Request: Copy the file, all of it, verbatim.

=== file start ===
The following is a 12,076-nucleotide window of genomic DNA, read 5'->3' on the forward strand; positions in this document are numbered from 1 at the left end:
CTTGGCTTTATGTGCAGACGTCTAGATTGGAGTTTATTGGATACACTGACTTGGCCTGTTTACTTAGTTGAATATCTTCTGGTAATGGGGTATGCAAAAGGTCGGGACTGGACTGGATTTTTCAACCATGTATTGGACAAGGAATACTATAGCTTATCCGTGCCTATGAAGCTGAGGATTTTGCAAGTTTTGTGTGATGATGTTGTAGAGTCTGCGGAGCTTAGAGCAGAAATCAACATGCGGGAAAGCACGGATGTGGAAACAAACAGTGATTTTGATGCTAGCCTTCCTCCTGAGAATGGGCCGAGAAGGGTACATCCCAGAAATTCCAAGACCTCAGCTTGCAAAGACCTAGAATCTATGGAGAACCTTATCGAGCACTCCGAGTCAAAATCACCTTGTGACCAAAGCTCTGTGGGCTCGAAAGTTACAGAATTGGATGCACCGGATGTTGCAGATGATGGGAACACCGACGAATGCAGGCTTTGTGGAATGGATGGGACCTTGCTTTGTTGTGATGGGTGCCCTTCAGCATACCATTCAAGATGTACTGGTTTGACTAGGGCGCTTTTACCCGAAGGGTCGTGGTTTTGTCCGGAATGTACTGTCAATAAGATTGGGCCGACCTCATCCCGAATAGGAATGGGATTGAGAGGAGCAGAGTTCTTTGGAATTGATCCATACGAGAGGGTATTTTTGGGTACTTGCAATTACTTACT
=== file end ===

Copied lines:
The following is a 12,076-nucleotide window of genomic DNA, read 5'->3' on the forward strand; positions in this document are numbered from 1 at the left end:
CTTGGCTTTATGTGCAGACGTCTAGATTGGAGTTTATTGGATACACTGACTTGGCCTGTTTACTTAGTTGAATATCTTCTGGTAATGGGGTATGCAAAAGGTCGGGACTGGACTGGATTTTTCAACCATGTATTGGACAAGGAATACTATAGCTTATCCGTGCCTATGAAGCTGAGGATTTTGCAAGTTTTGTGTGATGATGTTGTAGAGTCTGCGGAGCTTAGAGCAGAAATCAACATGCGGGAAAGCACGGATGTGGAAACAAACAGTGATTTTGATGCTAGCCTTCCTCCTGAGAATGGGCCGAGAAGGGTACATCCCAGAAATTCCAAGACCTCAGCTTGCAAAGACCTAGAATCTATGGAGAACCTTATCGAGCACTCCGAGTCAAAATCACCTTGTGACCAAAGCTCTGTGGGCTCGAAAGTTACAGAATTGGATGCACCGGATGTTGCAGATGATGGGAACACCGACGAATGCAGGCTTTGTGGAATGGATGGGACCTTGCTTTGTTGTGATGGGTGCCCTTCAGCATACCATTCAAGATGTACTGGTTTGACTAGGGCGCTTTTACCCGAAGGGTCGTGGTTTTGTCCGGAATGTACTGTCAATAAGATTGGGCCGACCTCATCCCGAATAGGAATGGGATTGAGAGGAGCAGAGTTCTTTGGAATTGATCCATACGAGAGGGTATTTTTGGGTACTTGCAATTACTTACT